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Mandatory electrical checks welcomed by senior lettings agency chief

One of the lettings industry’s senior figures has welcomed the introduction of mandatory five yearly inspections of electrical installations in private rental sector properties.

Lisa Simon, head of lettings at Carter Jonas - and a critic of some policies aimed at the private rental sector - says: “We’ve certainly witnessed many reforms to the PRS over the last few years. However any regulations that place electrical safety at the front and centre can only be seen as a positive.”

No date has been set for the implementation of the mandatory checks but Simon says landlords should be open to introducing such checks as soon as possible.


Last month the Housing Secretary James Brokenshire, announced the measure in the wake of recommendations from a government working group looking at electrical safety in the sector. 

The working group was established after MPs and Peers from all parties, and supported by tenant representative and electrical safety lobby groups, recognised the fact that safety features in the private rental sector lag behind those of the social rented sector.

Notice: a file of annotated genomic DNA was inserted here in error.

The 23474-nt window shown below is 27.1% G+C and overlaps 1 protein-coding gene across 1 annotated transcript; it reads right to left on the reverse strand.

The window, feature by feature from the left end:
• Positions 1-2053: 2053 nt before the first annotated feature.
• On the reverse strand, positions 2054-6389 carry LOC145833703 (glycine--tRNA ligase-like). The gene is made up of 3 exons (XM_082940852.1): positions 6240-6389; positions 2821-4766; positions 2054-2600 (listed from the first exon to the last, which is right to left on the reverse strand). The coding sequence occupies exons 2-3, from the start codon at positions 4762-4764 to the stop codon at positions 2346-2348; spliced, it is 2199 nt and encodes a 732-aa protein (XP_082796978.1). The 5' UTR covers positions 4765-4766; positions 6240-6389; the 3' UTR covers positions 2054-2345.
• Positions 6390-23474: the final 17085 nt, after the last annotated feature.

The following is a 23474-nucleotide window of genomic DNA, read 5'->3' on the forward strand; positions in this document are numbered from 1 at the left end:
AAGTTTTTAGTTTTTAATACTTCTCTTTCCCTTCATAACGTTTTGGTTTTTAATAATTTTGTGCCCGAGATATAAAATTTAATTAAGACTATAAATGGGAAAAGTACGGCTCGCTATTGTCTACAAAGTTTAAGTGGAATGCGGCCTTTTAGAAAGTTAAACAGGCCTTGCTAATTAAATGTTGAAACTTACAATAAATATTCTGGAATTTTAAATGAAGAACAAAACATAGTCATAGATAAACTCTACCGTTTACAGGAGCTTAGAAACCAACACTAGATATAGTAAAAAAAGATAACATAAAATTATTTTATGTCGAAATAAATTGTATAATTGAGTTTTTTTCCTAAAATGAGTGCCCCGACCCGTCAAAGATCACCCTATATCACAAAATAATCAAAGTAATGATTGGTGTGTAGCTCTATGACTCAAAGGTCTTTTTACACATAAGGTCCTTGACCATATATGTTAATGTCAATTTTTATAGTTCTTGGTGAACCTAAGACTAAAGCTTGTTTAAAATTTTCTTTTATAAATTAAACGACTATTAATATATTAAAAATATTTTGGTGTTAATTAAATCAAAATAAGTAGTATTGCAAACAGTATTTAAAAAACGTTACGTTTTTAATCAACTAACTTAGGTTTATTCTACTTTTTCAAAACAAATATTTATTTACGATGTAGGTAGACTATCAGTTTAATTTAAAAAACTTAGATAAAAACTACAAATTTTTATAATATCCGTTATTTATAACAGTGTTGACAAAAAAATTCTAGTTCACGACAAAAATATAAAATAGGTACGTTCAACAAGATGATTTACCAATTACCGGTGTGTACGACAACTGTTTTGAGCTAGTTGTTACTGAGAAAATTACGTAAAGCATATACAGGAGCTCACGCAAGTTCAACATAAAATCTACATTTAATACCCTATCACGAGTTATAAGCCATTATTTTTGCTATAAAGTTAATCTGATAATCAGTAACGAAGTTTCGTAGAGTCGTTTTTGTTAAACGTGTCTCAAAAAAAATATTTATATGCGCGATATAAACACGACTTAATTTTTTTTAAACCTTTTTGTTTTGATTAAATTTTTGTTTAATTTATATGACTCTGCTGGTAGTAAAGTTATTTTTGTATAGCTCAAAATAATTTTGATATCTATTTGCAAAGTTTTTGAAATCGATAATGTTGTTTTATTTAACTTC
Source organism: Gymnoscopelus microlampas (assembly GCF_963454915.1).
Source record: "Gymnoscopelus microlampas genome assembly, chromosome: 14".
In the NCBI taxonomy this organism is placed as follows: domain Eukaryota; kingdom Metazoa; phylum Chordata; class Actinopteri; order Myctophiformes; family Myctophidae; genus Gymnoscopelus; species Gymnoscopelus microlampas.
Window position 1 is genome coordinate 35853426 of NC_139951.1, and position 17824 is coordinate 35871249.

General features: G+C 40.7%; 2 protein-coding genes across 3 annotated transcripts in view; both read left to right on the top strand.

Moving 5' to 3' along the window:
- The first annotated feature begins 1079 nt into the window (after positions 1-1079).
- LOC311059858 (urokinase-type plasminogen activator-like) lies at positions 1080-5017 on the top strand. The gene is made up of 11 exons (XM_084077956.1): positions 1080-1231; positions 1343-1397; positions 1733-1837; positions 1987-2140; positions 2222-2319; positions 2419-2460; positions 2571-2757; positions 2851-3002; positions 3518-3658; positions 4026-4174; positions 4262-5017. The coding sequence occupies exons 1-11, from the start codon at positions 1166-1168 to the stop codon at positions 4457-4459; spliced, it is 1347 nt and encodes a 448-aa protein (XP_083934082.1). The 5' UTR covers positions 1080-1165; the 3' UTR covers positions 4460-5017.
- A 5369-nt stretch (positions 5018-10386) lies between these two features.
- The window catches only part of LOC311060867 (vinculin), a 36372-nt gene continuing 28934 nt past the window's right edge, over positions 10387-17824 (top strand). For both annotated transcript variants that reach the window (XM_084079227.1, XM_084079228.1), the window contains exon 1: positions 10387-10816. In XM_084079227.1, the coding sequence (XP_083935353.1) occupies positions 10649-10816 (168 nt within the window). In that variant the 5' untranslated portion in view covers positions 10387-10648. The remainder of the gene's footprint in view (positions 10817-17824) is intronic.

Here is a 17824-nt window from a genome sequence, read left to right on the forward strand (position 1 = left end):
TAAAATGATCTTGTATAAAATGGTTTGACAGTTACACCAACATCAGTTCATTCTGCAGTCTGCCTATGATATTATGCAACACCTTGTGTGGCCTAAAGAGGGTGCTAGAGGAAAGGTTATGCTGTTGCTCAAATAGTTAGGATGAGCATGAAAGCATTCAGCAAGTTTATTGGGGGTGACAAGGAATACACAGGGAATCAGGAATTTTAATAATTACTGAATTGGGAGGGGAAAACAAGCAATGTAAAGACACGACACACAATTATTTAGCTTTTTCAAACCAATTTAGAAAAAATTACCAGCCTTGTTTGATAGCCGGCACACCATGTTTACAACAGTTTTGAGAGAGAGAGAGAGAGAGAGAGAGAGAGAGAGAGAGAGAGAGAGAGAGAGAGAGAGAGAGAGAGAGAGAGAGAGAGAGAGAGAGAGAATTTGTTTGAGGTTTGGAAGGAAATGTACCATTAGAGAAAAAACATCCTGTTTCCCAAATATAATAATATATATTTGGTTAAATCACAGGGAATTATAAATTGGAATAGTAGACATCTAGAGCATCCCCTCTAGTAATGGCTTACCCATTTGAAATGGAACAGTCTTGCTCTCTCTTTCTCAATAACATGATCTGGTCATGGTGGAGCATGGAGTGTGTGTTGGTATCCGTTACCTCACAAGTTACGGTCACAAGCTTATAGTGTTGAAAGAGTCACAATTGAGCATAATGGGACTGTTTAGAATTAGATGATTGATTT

In 2014 - the most recent figures available - some 72 per cent of local authority homes and 77 per cent of housing association homes had all five recommended electrical safety features installed, compared with only 59 per cent in the private rental sector. 

In November last year the government working group, having considered a variety of non-legislative options, concluded that the use of robust regulatory measures should be introduced to ensure necessary improvements in the private sector. 

The introduction of an Electrical Installation Condition Report would confirm that the electrical installation is satisfactory for continued use and detail any remedial works required, with corrective work to be funded by the landlord. 

On completion, a confirmation certificate should be issued to the landlord, and the tenant provided with a copy. The certificate should also be made available to local authorities. 

The working group suggested that this would provide clarity for landlords and tenants on their rights and responsibilities. 

It was estimated that a normal inspection and test would take around four hours with an average cost of £250, taking account of local variances in the costs of an electrician’s time.

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    Absolutely. Like most conscientious independents we do this as a matter of course. Some landlords object but those are the ones we pass on to the corporates.


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